After starting off with a non-canonical entry, it’s finally time to start with the official entries in the James Bond series, with Dr. No. The film didn’t just start off the James Bond series, it started an entire genre of spy films and spy spoofs… some series, such as Matt Helm or Harry Palmer went on for a few entries themselves though none were anywhere near as successful or notable as James Bond (in fact, if we want to look for a movie series that has more entries, we have to include shorts, and even then it’s pretty much only Looney Tunes and The Three Stooges.)
And not these three stooges.
The first film in the series doesn’t start off feeling like a typical spy film; rather, it initially feels more like a mystery than an espionage escapade. Bond is sent to Jamaica to investigate the disappearance of an information agent, not knowing what he’s being sent into, and the first half of the film is dedicated to him uncovering what’s going on in the area. He eventually tracks down the source of the trouble to an island owned by the enigmatic Dr. No — I don’t think it’s a spoiler to say that, given the title — which provides a bit of a tonal shift there from simple investigation to the type of derring-do that pop culture has built Bond’s reputation around. Fortunately, although the investigation phase isn’t as exciting as one might hope, it’s also not boring. Bond’s approach to investigation appears to be “poke it with a stick and see what happens”, and he stirs up just enough trouble to keep things interesting. In a way, the first half of the film feels rather like an homage to film noir; this is perhaps appropriate, as Bond is based on a similar type of pulp fiction.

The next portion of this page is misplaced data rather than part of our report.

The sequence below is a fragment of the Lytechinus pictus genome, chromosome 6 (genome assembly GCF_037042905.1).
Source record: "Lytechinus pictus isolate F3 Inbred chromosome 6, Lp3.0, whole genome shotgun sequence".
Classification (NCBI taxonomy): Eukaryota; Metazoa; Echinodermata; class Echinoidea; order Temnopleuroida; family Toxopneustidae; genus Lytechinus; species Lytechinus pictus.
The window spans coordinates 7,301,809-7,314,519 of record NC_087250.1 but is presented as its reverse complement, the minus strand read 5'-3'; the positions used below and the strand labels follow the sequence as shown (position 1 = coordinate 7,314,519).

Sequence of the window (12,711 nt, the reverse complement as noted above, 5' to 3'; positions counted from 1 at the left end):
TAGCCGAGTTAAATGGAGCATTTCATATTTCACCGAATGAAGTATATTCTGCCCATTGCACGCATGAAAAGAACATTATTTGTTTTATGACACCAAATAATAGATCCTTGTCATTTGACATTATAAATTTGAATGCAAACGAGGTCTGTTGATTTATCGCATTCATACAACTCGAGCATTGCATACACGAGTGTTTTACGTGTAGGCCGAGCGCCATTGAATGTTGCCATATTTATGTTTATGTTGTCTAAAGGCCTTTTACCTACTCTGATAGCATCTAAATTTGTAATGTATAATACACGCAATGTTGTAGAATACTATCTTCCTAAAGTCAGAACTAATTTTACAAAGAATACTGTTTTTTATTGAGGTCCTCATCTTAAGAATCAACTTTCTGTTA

The film similarly makes use of femme fatales. But you knew that.